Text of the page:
Ancient art, modern medicine

Some of the first vaccine-like treatments were developed over three hundred years ago in China and India. Powdered scabs from people infected with smallpox were given to healthy patients to help them build resistance to the deadly smallpox virus. The process developed immunity in some patients, but it could be unpredictable and unsafe. As doctors and scientists learned more about the way diseases work, they created safer, more effective vaccines. Ingredients are now added to vaccines to ensure that the material they contain is safe and will remain potent for a long time.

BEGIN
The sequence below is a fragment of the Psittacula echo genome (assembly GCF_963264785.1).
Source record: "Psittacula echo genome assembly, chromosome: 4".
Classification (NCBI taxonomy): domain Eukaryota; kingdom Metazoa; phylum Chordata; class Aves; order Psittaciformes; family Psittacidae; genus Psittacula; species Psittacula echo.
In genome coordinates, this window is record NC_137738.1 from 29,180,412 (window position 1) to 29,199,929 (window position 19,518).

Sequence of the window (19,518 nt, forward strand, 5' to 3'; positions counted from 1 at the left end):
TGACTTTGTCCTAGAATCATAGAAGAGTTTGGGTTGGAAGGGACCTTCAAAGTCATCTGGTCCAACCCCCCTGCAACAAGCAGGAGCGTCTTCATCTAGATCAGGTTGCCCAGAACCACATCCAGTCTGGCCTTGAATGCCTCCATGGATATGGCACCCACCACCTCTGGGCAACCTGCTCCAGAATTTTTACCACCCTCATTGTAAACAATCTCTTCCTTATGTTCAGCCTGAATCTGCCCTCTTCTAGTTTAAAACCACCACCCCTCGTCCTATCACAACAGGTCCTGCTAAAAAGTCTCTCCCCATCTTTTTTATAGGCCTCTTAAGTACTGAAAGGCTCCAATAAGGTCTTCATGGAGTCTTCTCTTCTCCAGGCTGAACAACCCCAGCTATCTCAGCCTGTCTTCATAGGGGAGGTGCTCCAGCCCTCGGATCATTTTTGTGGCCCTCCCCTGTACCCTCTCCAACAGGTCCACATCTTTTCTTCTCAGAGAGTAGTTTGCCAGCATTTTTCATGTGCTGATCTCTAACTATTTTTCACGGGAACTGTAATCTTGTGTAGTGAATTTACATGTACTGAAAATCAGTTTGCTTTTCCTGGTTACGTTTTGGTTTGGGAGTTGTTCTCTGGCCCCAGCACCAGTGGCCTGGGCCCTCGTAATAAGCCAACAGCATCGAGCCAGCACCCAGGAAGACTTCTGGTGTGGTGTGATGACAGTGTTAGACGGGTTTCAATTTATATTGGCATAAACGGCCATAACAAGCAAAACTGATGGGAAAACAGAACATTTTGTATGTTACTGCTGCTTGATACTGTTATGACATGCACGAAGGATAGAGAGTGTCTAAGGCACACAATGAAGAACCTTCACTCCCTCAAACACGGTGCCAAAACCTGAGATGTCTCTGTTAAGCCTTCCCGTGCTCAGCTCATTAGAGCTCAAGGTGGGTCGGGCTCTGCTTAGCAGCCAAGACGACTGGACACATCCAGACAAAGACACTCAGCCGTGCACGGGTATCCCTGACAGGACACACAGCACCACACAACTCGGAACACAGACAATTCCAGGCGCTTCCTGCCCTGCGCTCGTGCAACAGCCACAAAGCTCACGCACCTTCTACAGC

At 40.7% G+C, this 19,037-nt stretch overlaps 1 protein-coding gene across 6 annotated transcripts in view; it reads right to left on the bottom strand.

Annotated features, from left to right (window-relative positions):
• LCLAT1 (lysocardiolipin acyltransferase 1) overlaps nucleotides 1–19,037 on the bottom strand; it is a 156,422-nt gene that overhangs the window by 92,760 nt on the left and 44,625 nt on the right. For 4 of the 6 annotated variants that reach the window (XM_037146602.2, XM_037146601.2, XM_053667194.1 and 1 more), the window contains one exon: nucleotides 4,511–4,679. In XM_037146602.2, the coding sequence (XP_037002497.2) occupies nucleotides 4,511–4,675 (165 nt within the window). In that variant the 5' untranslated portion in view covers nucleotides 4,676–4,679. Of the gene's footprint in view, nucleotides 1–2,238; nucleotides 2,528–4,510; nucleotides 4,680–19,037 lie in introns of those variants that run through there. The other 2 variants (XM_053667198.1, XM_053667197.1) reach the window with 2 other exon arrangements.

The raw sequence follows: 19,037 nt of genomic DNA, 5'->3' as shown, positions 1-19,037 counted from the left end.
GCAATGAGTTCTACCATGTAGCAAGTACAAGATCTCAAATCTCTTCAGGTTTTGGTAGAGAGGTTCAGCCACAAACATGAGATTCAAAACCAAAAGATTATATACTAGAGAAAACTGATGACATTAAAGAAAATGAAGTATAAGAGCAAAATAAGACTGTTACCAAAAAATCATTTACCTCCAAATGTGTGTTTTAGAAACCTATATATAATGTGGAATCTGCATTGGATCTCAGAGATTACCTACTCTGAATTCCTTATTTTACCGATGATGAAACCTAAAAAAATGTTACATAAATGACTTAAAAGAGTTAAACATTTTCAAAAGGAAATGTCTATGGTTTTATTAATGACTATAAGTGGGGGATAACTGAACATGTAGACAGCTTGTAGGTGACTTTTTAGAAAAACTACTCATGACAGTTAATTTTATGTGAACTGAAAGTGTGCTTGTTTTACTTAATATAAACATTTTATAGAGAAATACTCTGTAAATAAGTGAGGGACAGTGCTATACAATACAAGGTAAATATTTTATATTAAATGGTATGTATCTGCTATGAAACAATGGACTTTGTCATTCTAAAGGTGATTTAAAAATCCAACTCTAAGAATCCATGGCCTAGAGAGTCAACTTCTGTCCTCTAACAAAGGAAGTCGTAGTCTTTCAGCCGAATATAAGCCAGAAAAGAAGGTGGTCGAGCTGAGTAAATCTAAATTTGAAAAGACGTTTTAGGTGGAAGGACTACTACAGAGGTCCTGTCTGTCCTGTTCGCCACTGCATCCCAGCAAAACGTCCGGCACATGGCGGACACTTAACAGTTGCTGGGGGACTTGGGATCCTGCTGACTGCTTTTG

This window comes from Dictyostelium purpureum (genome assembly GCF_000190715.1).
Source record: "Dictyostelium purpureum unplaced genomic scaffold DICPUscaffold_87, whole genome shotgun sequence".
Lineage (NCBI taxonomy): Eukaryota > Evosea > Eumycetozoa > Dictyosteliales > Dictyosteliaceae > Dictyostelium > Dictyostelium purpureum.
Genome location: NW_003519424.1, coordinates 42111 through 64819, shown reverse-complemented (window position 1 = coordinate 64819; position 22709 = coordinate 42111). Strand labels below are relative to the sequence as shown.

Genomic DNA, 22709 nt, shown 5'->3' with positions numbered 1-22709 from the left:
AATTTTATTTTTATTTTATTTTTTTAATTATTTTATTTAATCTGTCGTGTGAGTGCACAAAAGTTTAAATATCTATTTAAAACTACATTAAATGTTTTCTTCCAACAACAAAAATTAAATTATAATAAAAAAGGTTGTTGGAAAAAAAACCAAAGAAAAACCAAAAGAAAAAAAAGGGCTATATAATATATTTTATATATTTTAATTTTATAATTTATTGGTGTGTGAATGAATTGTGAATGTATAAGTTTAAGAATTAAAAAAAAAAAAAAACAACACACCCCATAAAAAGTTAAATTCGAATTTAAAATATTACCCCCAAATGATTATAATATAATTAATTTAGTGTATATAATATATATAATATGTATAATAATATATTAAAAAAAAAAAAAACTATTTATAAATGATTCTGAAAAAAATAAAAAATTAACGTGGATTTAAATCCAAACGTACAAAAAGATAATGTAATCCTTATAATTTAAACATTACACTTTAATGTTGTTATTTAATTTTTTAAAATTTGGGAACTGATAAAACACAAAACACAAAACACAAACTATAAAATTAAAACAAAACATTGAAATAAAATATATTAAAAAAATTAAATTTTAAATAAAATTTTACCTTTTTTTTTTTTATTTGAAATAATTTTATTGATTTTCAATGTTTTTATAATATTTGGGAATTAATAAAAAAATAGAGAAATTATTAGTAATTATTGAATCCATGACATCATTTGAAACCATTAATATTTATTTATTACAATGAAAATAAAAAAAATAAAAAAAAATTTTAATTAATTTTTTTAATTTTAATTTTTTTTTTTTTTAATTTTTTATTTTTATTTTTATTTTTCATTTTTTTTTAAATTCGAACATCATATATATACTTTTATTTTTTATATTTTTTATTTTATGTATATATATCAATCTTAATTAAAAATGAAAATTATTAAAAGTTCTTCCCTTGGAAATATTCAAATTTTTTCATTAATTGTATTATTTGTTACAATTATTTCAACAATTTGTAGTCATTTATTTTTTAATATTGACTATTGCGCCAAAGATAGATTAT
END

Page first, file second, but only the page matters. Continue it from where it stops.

Many painful and often permanently debilitating diseases have been nearly wiped out by vaccinations. Once common, the viruses that cause polio, mumps, measles and rubella now only surface in areas with little access to vaccines or a large number of people who object to receiving them. In the same way a vaccine helps keep an individual from getting sick, when more people in a group are vaccinated against a disease it’s much harder for an outbreak to occur. When enough people are vaccinated, a disease can essentially disappear from the planet—the smallpox vaccination campaign was so effective that the deadly virus, which had plagued humanity for thousands of years, has been all but eradicated.